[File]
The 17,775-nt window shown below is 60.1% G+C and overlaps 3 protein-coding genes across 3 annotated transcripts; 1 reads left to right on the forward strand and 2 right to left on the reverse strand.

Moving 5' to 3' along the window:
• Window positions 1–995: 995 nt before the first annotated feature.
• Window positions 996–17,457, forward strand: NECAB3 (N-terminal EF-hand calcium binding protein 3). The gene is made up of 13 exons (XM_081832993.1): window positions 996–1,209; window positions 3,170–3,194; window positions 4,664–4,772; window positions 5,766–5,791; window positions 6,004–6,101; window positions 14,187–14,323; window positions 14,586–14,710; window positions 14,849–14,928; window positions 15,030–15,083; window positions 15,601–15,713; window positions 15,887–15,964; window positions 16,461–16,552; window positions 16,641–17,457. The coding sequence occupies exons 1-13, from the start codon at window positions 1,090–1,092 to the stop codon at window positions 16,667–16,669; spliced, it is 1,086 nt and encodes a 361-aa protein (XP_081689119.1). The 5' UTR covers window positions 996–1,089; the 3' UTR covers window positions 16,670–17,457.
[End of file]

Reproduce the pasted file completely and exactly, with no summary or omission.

The 17,775-nt window shown below is 60.1% G+C and overlaps 3 protein-coding genes across 3 annotated transcripts; 1 reads left to right on the forward strand and 2 right to left on the reverse strand.

Moving 5' to 3' along the window:
• Window positions 1–995: 995 nt before the first annotated feature.
• Window positions 996–17,457, forward strand: NECAB3 (N-terminal EF-hand calcium binding protein 3). The gene is made up of 13 exons (XM_081832993.1): window positions 996–1,209; window positions 3,170–3,194; window positions 4,664–4,772; window positions 5,766–5,791; window positions 6,004–6,101; window positions 14,187–14,323; window positions 14,586–14,710; window positions 14,849–14,928; window positions 15,030–15,083; window positions 15,601–15,713; window positions 15,887–15,964; window positions 16,461–16,552; window positions 16,641–17,457. The coding sequence occupies exons 1-13, from the start codon at window positions 1,090–1,092 to the stop codon at window positions 16,667–16,669; spliced, it is 1,086 nt and encodes a 361-aa protein (XP_081689119.1). The 5' UTR covers window positions 996–1,089; the 3' UTR covers window positions 16,670–17,457.